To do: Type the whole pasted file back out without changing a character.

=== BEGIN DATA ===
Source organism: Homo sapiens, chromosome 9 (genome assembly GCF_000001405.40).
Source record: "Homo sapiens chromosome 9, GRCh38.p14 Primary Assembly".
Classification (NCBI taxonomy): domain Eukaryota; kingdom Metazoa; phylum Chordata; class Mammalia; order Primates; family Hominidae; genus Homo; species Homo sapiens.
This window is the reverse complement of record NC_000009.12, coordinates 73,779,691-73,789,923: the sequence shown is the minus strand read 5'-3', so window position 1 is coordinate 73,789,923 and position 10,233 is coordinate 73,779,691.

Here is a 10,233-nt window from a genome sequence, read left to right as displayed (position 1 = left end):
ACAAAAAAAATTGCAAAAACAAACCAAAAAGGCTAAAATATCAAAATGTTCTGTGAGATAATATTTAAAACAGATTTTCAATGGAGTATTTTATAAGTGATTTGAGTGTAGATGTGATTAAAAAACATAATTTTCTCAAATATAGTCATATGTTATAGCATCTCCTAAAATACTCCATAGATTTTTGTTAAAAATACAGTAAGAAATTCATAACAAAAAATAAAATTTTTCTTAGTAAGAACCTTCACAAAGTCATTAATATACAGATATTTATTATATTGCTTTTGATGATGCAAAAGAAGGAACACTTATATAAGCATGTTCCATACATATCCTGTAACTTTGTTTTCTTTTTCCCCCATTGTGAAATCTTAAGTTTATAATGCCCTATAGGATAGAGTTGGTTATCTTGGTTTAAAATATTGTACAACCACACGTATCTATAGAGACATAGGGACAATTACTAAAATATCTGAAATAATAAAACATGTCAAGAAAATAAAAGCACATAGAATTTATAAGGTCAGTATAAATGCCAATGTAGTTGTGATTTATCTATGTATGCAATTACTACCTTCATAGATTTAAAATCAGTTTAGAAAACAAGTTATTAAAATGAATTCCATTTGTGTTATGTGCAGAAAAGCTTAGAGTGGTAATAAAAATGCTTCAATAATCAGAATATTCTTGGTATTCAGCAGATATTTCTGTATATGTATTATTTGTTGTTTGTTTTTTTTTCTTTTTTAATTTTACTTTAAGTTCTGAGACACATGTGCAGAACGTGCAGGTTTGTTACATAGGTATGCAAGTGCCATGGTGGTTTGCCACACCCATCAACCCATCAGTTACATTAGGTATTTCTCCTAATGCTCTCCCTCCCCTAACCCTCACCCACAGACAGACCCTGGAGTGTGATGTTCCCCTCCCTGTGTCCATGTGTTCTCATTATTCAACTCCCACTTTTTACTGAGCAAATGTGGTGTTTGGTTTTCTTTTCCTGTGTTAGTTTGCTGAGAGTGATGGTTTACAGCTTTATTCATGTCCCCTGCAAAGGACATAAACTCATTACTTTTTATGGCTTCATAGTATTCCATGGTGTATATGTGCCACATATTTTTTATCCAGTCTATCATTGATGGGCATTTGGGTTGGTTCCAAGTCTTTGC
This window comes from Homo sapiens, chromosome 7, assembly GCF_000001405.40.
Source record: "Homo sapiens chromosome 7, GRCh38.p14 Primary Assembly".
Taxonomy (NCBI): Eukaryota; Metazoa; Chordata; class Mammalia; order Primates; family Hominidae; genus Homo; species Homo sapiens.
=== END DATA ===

Source organism: Homo sapiens, chromosome 9 (genome assembly GCF_000001405.40).
Source record: "Homo sapiens chromosome 9, GRCh38.p14 Primary Assembly".
Classification (NCBI taxonomy): domain Eukaryota; kingdom Metazoa; phylum Chordata; class Mammalia; order Primates; family Hominidae; genus Homo; species Homo sapiens.
This window is the reverse complement of record NC_000009.12, coordinates 73,779,691-73,789,923: the sequence shown is the minus strand read 5'-3', so window position 1 is coordinate 73,789,923 and position 10,233 is coordinate 73,779,691.

Here is a 10,233-nt window from a genome sequence, read left to right as displayed (position 1 = left end):
ACAAAAAAAATTGCAAAAACAAACCAAAAAGGCTAAAATATCAAAATGTTCTGTGAGATAATATTTAAAACAGATTTTCAATGGAGTATTTTATAAGTGATTTGAGTGTAGATGTGATTAAAAAACATAATTTTCTCAAATATAGTCATATGTTATAGCATCTCCTAAAATACTCCATAGATTTTTGTTAAAAATACAGTAAGAAATTCATAACAAAAAATAAAATTTTTCTTAGTAAGAACCTTCACAAAGTCATTAATATACAGATATTTATTATATTGCTTTTGATGATGCAAAAGAAGGAACACTTATATAAGCATGTTCCATACATATCCTGTAACTTTGTTTTCTTTTTCCCCCATTGTGAAATCTTAAGTTTATAATGCCCTATAGGATAGAGTTGGTTATCTTGGTTTAAAATATTGTACAACCACACGTATCTATAGAGACATAGGGACAATTACTAAAATATCTGAAATAATAAAACATGTCAAGAAAATAAAAGCACATAGAATTTATAAGGTCAGTATAAATGCCAATGTAGTTGTGATTTATCTATGTATGCAATTACTACCTTCATAGATTTAAAATCAGTTTAGAAAACAAGTTATTAAAATGAATTCCATTTGTGTTATGTGCAGAAAAGCTTAGAGTGGTAATAAAAATGCTTCAATAATCAGAATATTCTTGGTATTCAGCAGATATTTCTGTATATGTATTATTTGTTGTTTGTTTTTTTTTCTTTTTTAATTTTACTTTAAGTTCTGAGACACATGTGCAGAACGTGCAGGTTTGTTACATAGGTATGCAAGTGCCATGGTGGTTTGCCACACCCATCAACCCATCAGTTACATTAGGTATTTCTCCTAATGCTCTCCCTCCCCTAACCCTCACCCACAGACAGACCCTGGAGTGTGATGTTCCCCTCCCTGTGTCCATGTGTTCTCATTATTCAACTCCCACTTTTTACTGAGCAAATGTGGTGTTTGGTTTTCTTTTCCTGTGTTAGTTTGCTGAGAGTGATGGTTTACAGCTTTATTCATGTCCCCTGCAAAGGACATAAACTCATTACTTTTTATGGCTTCATAGTATTCCATGGTGTATATGTGCCACATATTTTTTATCCAGTCTATCATTGATGGGCATTTGGGTTGGTTCCAAGTCTTTGC
This window comes from Homo sapiens, chromosome 7, assembly GCF_000001405.40.
Source record: "Homo sapiens chromosome 7, GRCh38.p14 Primary Assembly".
Taxonomy (NCBI): Eukaryota; Metazoa; Chordata; class Mammalia; order Primates; family Hominidae; genus Homo; species Homo sapiens.